New York Times' Taylor Lorenz on Bloomberg's meme ad purchases Taylor Lorenz of The New York Times joins CNBC's .Power Lunch. team to break down how Democratic presidential candidate Mike Bloomberg is paying social ...
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For some emerging Presidential Primary journalism is obligatory business; for some it is a hobby, and for some it is a passion. I read a lot of other people's works, especially what appears in the emerging key states like South Carolina, Nevada, Virginia, and in this case, Michigan.
The shortened lightly edited excerpt below comes from Detroit Metro Times, the largest circulating weekly in the state of Michigan. The incisive evaluation coupled with some trenchant humor is quite brilliant, and I hope portends further such illuminating pieces in the rest of Michigan's newspapers, which are not entirely controlled by the corporateBrain Dead Bilge 6th-Grade Conceptual folks. Truth is always way stranger than fiction.
The Intercept : Bloomberg "upended the Democratic presidential primary with an infusion of cash that has smashed through historical records in a matter of weeks", having already spent $363 million on cable, broadcast, and radio advertisements. It's amazing what a barrage of TV ads can do, because Bloomberg is waging an [awful] campaign otherwise. He declined an interview with the New York Times' editorial board for its splashy primary endorsement rollout after the paper wouldn't postpone its timeline to accommodate Bloomberg, who explained "that he did not yet have positions on enough issues."
Earlier this month, Bloomberg paid social-media accounts like @fuckjerry, @GrapeJuiceBoys, and @Tank.Sinatra to run sponsored ads in support of Wannabe Mike, but it's hard to tell if they're real. (They are.) showing Bloomberg screenshots promising to spend lots of money for them to make him look hip, but Bloomberg looks like the out-of-touch billionaire he is. Why would someone spend money on this?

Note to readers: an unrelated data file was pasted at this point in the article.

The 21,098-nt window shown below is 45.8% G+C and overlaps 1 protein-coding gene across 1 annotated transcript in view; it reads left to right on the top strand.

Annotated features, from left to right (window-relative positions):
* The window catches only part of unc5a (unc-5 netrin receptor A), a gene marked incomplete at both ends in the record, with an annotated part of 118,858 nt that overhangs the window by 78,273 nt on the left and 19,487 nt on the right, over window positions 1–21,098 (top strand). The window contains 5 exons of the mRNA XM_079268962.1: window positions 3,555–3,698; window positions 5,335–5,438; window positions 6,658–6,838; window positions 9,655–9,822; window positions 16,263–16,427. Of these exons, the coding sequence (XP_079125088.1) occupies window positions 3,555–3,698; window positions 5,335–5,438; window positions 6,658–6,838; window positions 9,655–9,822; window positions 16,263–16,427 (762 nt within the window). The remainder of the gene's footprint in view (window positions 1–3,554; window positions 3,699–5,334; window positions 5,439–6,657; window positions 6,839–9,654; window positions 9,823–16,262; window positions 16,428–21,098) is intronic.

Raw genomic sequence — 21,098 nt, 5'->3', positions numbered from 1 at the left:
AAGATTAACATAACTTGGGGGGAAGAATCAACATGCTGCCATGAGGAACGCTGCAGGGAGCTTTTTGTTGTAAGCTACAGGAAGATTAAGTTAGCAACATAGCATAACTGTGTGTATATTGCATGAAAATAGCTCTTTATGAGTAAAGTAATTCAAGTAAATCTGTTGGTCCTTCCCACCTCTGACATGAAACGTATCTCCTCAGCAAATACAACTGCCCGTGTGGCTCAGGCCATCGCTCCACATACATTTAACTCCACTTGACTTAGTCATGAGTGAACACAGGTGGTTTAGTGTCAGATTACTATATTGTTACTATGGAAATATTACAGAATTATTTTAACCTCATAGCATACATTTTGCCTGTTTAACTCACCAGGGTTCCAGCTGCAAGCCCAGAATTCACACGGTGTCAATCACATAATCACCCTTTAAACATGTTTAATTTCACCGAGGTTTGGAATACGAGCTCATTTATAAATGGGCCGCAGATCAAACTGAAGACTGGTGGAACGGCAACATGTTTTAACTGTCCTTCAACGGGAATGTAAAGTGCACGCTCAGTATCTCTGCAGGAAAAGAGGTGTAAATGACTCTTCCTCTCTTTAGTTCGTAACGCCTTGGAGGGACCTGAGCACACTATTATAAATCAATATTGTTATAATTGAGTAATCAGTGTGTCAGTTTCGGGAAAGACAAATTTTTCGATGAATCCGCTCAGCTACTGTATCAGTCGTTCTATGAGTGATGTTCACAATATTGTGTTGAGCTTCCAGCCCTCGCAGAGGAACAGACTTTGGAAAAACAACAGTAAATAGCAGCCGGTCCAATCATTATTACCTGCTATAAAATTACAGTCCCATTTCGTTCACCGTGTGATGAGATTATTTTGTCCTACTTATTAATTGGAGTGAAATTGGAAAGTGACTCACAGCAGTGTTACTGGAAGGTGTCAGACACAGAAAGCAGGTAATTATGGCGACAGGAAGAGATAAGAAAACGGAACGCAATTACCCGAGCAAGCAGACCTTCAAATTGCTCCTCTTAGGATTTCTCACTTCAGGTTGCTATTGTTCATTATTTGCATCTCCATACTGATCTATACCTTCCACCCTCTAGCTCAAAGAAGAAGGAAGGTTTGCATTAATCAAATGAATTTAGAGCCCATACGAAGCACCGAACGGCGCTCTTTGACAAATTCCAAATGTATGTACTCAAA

Worse is a press release Bloomberg sent out this week denouncing Sanders' alleged toxic "Bernie Bros" ~an imagined cohort of white male supporters stemming from Sanders' 2016 campaign against Hillary: "In just the past week, Bernie Sanders' National Press Secretary Briahna Joy Gray, Senior Advisor David Sirota, and National Campaign Co-Chair Nina Turner have referred to Mike as a 'racist' and an 'oligarch,' implied Trump is better than a fellow [Democratic] candidate for president, and called Bloomberg supporters 'enablers.'"
Hilariously, 2 of the 3 "Bernie Bros" mentioned in the release are black women. These aren't vicious "attacks"; these are objectively criticisms of Bloomberg's record. Bloomberg is an oligarch; he's the ninth-wealthiest person in the world, worth an estimated $62 billion and change; his reign as mayor is under scrutiny due to stop-and-frisk policies targeting black and Latino youth at higher rates than white people; federal courts later declared the practice to be racially discriminatory. Bloomberg is under fire for his administration's spying on Muslim New Yorkers.
In Michigan, Bloomberg has been following the playbook of multimillionaire Democratic gubernatorial candidate Shri Thanedar, who won the Motor City after dumping more than $10 million into local ads (but ultimately finished last in the primary). Bloomberg has spent $7.5 million on ads in Michigan and has met with nearly 80 black Detroit pastors. He's taken out ads in Arabic and English in the Arab American News, and sent campaign representatives to meet with Arab-American leaders, but the outreach has been met with skepticism and criticism by some in the local Arab-American and Muslim communities who aren't buying it.
"Under Bloomberg's Muslim-spying program, reading an Arab-American newspaper in public or speaking Arabic would have been justification enough to be surveilled by the NYPD," said Scott Simpson with Muslim Advocates, "Bloomberg is campaigning in the same language he once flagged as a warning sign; NYPD's Muslim-spying program profiled people based on their ethnic origin, the types of restaurants they went to, the language they spoke or whether they attended a mosque."
See the full article here:
The author is Leyland "Lee" DeVito, who grew up in Detroit's suburbs, where he read Metro Times religiously due to teenage-induced boredom. He became a contributing writer for Metro Times in 2009, and Editor in Chief in 2016.
In addition to writing, he also supplies occasional illustrations. His writing has been published in Metro Times, Hour Detroit magazine, Vice, In These Times, and New City. He once asked porn star Stormy Daniels to spank him with an issue of Metro Times. She obliged.